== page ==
At the End of the Day – Pencil Sketch by Joana Miranda

Whimsical pencil sketch of chic girl walking and texting by Joana MirandaSome days are harder than others.  We strive to do well, to get where we’re going, and yet, sometimes, we just don’t seem to be making progress.  Case in point; today I took a viola audition and felt like I played OK-but-not-great in the first round.  Surprisingly, I advanced to the semi-finals.  Then, as luck would have it, I thoroughly enjoyed playing in the semi-final round and felt very confident about advancing to the finals…then didn’t.

A case of how could I be so wrong?  What’s wrong with my ears?  Maybe not.  While I have no doubt that there is room for growth and improvement in my artistic endeavors, I also believe that art criticism is very subjective in nature.  I suppose this could lead easily to frustration and defeat, but because of the way I’m wired, I also feel that…

“The way to be happy is to find something that requires the kind of perfection that’s impossible to achieve and spend the rest of your life trying to achieve it.”

(Winston Churchill)

So I’ll continue to strive for my vision of perfection in both my music and my art!

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2 Comments

Filed under Art, Drawing, education, Josephine, motivation, New work, wisdom

2 responses to “At the End of the Day – Pencil Sketch by Joana Miranda

  1. Well, that’s the spirit! And I think your experience has probably been replicated many times by all kinds of performers. It can’t be explained, can it? Anyway, the drawing is very glamorous.

    • Hi Helen,

      Thanks for cheering me on! In light of my recent audition experience, I was reminded of my experience judging for the Young Artists Competition in Milwaukee. Three years in a row I judged prelims with a MSO musician (someone I like and respect, but who shall remain unnamed). We were pretty much alike in our voting on every auditionee with the odd exception that each year we found ourselves on completely opposite sides of the fence for one candidate. Each time, I was strongly pro-advancing the person and my colleague was vehemently opposed. Furthermore, this colleague really seriously questioned my judgment saying things like “Didn’t you hear that the candidate played everything out of tune?”, “They’re my lowest scoring person all day!”, or some other indicting comment.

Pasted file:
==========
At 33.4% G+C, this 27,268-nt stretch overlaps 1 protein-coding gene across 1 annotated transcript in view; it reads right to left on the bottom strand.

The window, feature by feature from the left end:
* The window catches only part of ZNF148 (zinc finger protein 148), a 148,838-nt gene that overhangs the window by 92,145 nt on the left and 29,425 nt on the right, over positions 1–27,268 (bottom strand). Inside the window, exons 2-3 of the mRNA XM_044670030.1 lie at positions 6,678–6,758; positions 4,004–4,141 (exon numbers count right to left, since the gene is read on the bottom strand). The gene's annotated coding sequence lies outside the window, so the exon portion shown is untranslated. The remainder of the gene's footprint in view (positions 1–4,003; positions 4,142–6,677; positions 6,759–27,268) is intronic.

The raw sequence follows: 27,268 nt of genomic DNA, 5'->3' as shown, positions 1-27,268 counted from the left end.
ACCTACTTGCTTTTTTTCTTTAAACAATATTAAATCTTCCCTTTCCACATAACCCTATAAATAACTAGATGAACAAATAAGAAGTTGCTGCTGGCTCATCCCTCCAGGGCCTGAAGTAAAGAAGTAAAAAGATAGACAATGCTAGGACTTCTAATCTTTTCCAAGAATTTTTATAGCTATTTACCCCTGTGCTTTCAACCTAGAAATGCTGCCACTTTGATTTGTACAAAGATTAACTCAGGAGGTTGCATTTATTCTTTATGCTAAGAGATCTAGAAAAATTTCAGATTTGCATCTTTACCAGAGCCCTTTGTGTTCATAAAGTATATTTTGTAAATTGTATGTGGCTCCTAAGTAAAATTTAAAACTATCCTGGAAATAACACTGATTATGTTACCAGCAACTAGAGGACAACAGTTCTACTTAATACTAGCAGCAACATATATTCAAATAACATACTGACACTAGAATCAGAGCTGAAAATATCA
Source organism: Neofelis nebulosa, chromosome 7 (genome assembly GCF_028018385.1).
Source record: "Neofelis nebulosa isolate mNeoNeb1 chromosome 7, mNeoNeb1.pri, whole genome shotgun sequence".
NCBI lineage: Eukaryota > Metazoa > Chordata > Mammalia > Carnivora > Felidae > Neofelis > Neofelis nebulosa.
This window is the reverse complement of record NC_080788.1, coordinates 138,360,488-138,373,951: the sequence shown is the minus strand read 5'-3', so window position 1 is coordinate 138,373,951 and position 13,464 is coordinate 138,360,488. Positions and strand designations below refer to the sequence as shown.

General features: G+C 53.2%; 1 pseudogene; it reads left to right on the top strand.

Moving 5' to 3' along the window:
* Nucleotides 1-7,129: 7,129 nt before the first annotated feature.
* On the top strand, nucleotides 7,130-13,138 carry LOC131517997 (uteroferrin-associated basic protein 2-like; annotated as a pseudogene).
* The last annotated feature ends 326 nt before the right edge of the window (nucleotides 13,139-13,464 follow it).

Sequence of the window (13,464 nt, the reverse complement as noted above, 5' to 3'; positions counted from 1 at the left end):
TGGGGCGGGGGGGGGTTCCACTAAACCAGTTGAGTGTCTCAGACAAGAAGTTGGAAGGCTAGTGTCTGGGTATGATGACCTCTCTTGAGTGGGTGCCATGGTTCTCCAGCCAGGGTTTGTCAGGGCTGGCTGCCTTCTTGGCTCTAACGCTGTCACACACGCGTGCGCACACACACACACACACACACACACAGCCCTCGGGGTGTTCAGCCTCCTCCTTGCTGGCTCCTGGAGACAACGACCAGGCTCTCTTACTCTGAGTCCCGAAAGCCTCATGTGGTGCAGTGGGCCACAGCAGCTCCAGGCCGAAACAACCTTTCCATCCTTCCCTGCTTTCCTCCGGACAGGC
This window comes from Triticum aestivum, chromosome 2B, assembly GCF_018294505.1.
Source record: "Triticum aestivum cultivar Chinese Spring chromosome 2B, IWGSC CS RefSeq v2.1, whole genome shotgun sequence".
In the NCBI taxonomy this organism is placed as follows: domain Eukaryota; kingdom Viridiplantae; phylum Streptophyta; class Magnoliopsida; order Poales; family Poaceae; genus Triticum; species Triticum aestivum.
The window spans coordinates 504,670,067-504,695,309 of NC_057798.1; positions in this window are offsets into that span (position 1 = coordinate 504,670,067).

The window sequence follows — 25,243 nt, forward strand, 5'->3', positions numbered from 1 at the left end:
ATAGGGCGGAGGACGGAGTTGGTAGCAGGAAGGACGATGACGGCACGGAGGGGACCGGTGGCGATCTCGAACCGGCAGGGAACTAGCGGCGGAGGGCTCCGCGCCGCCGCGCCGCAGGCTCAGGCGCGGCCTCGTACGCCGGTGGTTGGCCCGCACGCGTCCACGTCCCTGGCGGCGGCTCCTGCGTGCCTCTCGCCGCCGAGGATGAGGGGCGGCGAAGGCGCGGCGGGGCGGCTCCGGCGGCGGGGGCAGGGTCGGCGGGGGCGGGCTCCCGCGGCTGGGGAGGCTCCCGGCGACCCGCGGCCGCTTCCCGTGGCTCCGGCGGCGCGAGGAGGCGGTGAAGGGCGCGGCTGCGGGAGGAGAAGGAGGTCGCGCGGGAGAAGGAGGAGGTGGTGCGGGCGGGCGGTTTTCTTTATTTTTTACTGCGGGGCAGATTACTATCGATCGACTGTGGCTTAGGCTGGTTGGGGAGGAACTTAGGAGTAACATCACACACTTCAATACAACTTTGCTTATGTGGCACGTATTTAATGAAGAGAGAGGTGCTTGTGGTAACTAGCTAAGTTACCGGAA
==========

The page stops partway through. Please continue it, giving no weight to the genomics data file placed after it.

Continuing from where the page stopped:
Fortunately, each year I persisted reasoning that since we were only judging the prelims, if that candidate was really so bad they would be knocked out in the subsequent rounds.

      Would you believe that every year this happened (3 years in a row) the person in question not only went on to the finals and to playing with the MSO, but they were the winner of the Harry John Brown grand prize award as well!

      So, I guess that just goes to show that we all hear and value things quite differently.

      Now I’ve gotta get back into the saddle and start practicing for the next audition…

      Ciao – Joana

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